Ross Hunting Cabin

The complete renovation of an old hunting cabin in the Marin County foothills embraces its original rustic charm to transform disjointed spaces into a cozy, tranquil family home.

Located in the wooded hillside of Ross, California, the 112-year-old property originally served as a weekend hunting cabin, which later underwent various renovations throughout the years.  The homeowner purchased the home for himself and his two kids to better accommodate his newly single-parent family life. Although much of the home’s original old growth redwood paneling remained intact, layers of earlier renovations imposed upon the home’s true character, creating an overall confused space. Having worked with us on projects at his previous home, our client first approached us to help with a phase one renovation concurrent with moving in, which targeted the informal living spaces – the kitchen, family room, powder room, and primary suite – to allow for practical family flow, and excluded rooms that were ‘fine for now’. During this first phase, the kitchen was completely reimagined; it centers around an impressive island table and flows into a family room space that had originally been occupied by a small home office and a large bathroom. A large multi-panel folding glass door was added to connect this new casual family space with the existing deck and out to the breathtaking Marin hillscape views, alongside a small powder room addition in the main stair hall. Additionally, the phase one work included a renovation of the primary bedroom suite on the lower level, adding custom wardrobes and creating an efficient, spacious-feeling bathroom within a tight footprint. Although the phase one work very successfully solved its unique program goals, after three years of remote working and social distancing, it was apparent that the home was missing a certain comfort and ease in its interior design. The house wasn’t feeling quite right in its attempt to merge the heritage of this rustic home with the owner’s usual contemporary aesthetic. In short, the owner found himself missing a true “at home” feeling for himself and his children.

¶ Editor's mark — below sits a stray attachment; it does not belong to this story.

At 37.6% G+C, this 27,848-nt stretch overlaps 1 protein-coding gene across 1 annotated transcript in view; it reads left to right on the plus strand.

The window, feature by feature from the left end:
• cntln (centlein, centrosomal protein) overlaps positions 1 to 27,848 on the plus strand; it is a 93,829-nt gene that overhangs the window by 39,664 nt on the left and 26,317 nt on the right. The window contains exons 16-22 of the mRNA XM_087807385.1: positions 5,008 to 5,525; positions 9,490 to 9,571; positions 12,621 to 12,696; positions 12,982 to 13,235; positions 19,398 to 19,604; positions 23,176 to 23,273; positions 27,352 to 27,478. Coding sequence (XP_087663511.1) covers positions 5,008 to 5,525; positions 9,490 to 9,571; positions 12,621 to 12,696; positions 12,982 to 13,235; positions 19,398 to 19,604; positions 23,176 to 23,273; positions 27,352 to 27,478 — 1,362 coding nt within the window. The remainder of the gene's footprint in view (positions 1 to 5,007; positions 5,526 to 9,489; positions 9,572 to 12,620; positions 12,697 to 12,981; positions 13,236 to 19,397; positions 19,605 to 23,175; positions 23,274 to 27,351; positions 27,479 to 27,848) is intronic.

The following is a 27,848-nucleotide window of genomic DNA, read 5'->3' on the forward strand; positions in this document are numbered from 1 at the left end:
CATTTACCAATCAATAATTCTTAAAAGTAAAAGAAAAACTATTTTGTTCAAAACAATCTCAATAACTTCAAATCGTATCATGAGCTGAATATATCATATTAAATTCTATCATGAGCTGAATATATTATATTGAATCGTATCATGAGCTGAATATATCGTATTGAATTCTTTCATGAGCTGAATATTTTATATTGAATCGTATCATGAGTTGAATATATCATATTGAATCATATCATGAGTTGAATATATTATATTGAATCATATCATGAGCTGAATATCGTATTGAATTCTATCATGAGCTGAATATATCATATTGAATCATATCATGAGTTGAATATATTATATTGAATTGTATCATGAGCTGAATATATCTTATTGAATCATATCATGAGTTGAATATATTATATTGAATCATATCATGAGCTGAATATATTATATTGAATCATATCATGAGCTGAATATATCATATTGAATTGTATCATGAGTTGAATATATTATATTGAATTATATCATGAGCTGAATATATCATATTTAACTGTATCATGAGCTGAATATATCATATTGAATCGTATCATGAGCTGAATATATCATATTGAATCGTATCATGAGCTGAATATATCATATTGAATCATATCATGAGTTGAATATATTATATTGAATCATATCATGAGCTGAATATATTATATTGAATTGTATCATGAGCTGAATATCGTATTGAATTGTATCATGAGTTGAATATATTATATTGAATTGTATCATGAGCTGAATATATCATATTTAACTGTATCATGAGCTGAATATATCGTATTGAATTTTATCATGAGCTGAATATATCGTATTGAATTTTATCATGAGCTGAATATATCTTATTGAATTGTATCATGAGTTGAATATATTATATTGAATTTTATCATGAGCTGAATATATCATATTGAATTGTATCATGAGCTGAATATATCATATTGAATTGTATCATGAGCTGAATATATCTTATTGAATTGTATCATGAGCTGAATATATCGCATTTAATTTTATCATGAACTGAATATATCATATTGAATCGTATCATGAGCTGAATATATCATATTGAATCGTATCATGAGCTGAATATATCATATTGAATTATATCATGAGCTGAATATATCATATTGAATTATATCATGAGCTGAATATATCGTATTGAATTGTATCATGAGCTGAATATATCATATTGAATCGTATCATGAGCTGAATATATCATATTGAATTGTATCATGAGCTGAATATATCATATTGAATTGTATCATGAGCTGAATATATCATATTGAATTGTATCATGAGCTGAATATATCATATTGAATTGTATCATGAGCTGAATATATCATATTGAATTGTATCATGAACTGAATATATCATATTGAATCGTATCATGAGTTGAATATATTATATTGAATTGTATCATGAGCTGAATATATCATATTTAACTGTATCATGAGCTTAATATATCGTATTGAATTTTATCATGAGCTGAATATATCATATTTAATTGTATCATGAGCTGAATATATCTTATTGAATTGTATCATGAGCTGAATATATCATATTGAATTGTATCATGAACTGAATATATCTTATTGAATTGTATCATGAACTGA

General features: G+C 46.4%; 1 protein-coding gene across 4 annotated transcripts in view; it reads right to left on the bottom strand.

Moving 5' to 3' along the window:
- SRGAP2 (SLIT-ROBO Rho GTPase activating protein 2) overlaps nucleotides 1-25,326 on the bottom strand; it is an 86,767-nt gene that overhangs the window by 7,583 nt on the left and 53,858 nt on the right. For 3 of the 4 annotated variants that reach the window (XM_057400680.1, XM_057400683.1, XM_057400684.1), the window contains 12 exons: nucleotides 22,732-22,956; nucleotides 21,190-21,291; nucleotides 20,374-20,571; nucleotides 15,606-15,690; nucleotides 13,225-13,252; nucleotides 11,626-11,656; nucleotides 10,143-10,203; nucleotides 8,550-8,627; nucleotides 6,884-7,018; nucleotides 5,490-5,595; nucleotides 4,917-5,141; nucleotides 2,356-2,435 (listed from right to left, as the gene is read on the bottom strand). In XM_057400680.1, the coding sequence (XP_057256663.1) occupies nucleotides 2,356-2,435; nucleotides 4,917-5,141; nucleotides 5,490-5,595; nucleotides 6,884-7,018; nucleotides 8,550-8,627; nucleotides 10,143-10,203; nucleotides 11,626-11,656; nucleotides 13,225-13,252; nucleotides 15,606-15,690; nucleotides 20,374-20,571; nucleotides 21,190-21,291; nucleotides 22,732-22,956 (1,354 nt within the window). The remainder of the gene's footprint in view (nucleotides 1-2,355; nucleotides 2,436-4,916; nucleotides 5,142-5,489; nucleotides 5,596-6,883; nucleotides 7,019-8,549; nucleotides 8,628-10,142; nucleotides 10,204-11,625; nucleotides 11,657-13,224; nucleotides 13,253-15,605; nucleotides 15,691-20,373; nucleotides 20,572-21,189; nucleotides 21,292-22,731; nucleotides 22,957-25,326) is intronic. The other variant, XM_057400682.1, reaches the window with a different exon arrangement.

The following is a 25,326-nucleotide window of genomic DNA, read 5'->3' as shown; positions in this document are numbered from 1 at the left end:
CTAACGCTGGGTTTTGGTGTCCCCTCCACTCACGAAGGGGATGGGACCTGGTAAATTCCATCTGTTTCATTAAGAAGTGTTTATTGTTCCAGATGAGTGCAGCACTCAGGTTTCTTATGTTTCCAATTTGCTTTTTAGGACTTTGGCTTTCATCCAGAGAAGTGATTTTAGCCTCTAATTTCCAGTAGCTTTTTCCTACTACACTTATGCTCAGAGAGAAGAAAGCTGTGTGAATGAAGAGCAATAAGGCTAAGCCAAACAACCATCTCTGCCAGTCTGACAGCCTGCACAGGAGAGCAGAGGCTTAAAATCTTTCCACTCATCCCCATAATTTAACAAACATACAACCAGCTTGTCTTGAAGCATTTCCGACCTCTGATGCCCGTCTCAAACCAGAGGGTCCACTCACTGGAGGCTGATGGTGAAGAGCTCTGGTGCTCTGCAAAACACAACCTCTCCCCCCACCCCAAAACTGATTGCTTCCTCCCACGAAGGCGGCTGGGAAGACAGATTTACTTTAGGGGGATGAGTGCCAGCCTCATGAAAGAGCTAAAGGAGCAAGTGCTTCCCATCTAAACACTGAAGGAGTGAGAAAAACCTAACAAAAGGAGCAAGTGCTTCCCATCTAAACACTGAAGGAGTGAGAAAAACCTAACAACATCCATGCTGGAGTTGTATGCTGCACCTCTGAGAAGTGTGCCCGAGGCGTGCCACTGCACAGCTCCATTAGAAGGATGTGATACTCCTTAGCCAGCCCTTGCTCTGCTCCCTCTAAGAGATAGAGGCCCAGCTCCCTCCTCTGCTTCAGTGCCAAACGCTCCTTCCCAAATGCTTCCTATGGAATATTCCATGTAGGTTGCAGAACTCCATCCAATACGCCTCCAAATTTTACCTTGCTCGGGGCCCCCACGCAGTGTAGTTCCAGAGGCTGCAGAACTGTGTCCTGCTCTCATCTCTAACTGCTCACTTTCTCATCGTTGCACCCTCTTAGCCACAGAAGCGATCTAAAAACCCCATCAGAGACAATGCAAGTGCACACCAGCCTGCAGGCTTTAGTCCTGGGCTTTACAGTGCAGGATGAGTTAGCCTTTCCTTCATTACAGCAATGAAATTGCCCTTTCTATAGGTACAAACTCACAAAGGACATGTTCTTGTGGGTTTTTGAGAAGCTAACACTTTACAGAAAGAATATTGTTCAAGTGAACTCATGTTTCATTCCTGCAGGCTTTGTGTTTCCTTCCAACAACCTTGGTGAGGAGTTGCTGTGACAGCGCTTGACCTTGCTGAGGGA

The goal for phase two was to uplift the home with coziness and stylistic warmth. The charming integrity of the phase one floor plan was maintained, while the design palette was expanded to include intentionally rich colors, playful fabric textures, and a mixture of vintage pieces and original artworks. With an emphasis on achieving light balance, the restoration of the redwood ceiling in the living room became a key factor in bridging the gap between function and refinement such that this home merits.

Considering the property’s hillside build, the formal entry on the upper level of the home leads into the newly reimagined living room, perfectly suited for a dynamic and growing family. Combining recovered furniture with new unique pieces, a layered collection of furnishings and textiles create the sense of an interior thoughtfully evolved over time. Several key pieces of the crisp, light-colored modern furniture from the homeowner’s previous home were repurposed to match and flow with the cabin’s antique, rustic vibe, thus minimizing waste and dollars spent. A new custom designed wooden base to replace the previous stainless steel base of the Calacatta marble coffee table creates additional storage for books and mementos.